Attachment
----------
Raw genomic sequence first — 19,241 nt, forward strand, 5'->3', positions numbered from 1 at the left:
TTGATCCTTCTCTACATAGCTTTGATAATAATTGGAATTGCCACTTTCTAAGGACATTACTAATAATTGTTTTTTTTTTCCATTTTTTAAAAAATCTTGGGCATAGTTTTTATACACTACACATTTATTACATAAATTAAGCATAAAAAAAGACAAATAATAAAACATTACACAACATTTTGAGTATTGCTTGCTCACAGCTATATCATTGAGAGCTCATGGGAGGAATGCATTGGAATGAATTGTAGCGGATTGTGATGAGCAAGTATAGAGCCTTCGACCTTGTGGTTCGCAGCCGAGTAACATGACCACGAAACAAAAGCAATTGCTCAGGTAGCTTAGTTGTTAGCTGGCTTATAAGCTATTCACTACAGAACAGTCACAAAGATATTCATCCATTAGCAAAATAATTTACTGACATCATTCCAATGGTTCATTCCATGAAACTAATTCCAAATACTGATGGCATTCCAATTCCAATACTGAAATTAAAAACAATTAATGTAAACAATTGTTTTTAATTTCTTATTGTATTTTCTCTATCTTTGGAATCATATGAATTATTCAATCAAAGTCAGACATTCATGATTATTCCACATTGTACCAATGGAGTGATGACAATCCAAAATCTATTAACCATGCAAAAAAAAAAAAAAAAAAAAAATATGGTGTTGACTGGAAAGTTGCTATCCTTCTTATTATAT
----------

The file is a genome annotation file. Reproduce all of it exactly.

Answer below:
Raw genomic sequence first — 19,241 nt, forward strand, 5'->3', positions numbered from 1 at the left:
TTGATCCTTCTCTACATAGCTTTGATAATAATTGGAATTGCCACTTTCTAAGGACATTACTAATAATTGTTTTTTTTTTCCATTTTTTAAAAAATCTTGGGCATAGTTTTTATACACTACACATTTATTACATAAATTAAGCATAAAAAAAGACAAATAATAAAACATTACACAACATTTTGAGTATTGCTTGCTCACAGCTATATCATTGAGAGCTCATGGGAGGAATGCATTGGAATGAATTGTAGCGGATTGTGATGAGCAAGTATAGAGCCTTCGACCTTGTGGTTCGCAGCCGAGTAACATGACCACGAAACAAAAGCAATTGCTCAGGTAGCTTAGTTGTTAGCTGGCTTATAAGCTATTCACTACAGAACAGTCACAAAGATATTCATCCATTAGCAAAATAATTTACTGACATCATTCCAATGGTTCATTCCATGAAACTAATTCCAAATACTGATGGCATTCCAATTCCAATACTGAAATTAAAAACAATTAATGTAAACAATTGTTTTTAATTTCTTATTGTATTTTCTCTATCTTTGGAATCATATGAATTATTCAATCAAAGTCAGACATTCATGATTATTCCACATTGTACCAATGGAGTGATGACAATCCAAAATCTATTAACCATGCAAAAAAAAAAAAAAAAAAAAAATATGGTGTTGACTGGAAAGTTGCTATCCTTCTTATTATAT